School Committee votes to keep Indian logo at high school
After more than three years of debate, the School Committee voted 3-1 on Monday, April 25 to reaffirm the high school’s Indian logo, ensuring the symbol’s continued use at the institution.
The vote came after more than 80% of voters signaled their support for keeping the logo in a non-binding referendum in this year’s town election.
Chris Oliver, Kathleen Amaral, and newly-appointed Committee Chair John Nunes each voted to keep the logo. Dr. Shannon Jenkins was the lone dissent.
Vice Chair Mary Waite opted to abstain from the vote.
“This has been a long road for all of us,” Oliver said before bringing the motion to the floor. “I think in this town we have a great opportunity to do something special.”
The motion also included a stipulation that the school enter into a “formal agreement” with the Gay Head Aquinnah Wampanoag tribe.
In her dissent, Jenkins spoke about “the tyranny of the majority” — the concept that in democratic society, a minority population can sometimes be oppressed by a larger majority population.
Jenkins cited examples from American history such as the internment of Japanese-Americans during World War II and the prohibition of same-sex marriage, both of which held majority support at one time.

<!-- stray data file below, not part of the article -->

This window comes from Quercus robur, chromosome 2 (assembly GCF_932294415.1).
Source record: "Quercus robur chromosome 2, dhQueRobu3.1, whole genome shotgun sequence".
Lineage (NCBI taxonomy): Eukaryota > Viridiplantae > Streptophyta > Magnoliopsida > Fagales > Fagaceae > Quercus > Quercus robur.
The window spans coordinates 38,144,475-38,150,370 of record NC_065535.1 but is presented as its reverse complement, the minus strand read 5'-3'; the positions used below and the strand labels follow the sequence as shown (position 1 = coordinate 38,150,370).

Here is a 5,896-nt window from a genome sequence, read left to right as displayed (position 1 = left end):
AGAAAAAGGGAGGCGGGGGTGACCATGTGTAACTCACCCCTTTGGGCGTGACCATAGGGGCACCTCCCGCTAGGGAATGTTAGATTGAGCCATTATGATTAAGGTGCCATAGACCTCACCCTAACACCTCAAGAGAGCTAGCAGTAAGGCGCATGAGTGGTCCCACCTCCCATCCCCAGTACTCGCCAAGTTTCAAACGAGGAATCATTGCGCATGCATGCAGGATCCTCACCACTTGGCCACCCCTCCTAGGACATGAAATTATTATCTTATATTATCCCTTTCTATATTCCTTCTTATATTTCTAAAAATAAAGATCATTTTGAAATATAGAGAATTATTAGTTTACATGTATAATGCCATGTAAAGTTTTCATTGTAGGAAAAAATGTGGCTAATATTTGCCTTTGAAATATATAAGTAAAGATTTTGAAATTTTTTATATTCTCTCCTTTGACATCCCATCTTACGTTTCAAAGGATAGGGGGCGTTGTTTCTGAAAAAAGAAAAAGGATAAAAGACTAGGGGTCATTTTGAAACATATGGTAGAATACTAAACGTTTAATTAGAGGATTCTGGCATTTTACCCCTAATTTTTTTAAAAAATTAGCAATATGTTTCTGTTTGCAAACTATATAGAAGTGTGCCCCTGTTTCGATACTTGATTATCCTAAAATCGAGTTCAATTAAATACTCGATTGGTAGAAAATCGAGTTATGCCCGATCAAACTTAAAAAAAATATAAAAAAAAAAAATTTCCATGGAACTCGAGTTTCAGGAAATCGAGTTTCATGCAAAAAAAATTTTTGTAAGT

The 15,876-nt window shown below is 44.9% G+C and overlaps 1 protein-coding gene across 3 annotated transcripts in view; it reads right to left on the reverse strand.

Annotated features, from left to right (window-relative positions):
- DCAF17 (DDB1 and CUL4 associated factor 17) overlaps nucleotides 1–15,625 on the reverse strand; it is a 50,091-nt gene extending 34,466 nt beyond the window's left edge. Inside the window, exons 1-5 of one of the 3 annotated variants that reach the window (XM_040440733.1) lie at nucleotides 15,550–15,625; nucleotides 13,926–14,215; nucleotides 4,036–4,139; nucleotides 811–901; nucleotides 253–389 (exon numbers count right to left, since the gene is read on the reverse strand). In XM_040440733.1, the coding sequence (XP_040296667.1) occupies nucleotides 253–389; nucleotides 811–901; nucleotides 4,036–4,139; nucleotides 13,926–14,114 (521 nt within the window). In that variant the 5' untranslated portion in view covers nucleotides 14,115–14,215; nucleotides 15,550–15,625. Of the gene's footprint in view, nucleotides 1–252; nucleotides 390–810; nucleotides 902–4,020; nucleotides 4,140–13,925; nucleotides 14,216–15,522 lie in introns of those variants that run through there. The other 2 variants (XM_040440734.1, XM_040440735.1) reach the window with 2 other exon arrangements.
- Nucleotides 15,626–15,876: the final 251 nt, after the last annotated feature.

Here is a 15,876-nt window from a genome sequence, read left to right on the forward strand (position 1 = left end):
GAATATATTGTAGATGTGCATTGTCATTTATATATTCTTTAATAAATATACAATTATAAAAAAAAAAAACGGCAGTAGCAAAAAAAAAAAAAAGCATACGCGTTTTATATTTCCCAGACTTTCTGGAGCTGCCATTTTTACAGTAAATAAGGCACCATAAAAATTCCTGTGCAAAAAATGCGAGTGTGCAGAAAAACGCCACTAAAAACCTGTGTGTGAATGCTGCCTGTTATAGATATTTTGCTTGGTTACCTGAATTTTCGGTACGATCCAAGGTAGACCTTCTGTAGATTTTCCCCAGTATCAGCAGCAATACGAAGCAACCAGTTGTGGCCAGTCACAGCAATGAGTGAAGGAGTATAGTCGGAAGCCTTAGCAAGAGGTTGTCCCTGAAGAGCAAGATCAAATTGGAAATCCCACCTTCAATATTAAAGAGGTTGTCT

“Just because something is popular and supported does not make it right,” she said. “There are certain things that should not be subject to the will of the majority.”
Jenkins was briefly interrupted while speaking on the subject by an outburst from multiple audience members, leading Nunes to admonish the crowd sternly.
“I’m only gonna say this once,” he said. “If there is another outburst I will recess this meeting and ask everyone to leave.”
Before casting the deciding vote, Amaral said that she wanted to find a compromise that would make the logo’s use more palatable for everyone.
“My role, I believe, is to look for as much common ground as possible,” she said. “So that we can start to move forward towards some semblance of healing as a community.”
Amaral said the committee should take an inventory of everywhere the Indian logo is placed and make rules that dictate acceptable use in the future.
“We can’t have Indian heads on golf balls getting hit across a green,” she said. “That’s not right.”
Waite said she chose to abstain from the vote because she wanted the resolution to include a provision that would ensure the schools’ curricula include more education about native peoples.
Though Waite was the only committee member to abstain, all five spoke in favor of increasing native education. However, Nunes advocated for passing a simple motion to put the issue to rest before “getting into the weeds” of the education issue at a later date.
Waite said that even though the logo was likely to be kept, she was glad the committee addressed the issue because “the journey was valuable.”
“We want this to be a rich piece of our collective identity if we’re going to move forward,” Waite said. “We have an opportunity to make something better.”
Waite proposed using the phrase “Dartmouth Honors” to emphasize that the logo was being used with respect.
While no other conditions were added to the resolution, the committee agreed to continue the discussions in earnest at future meetings.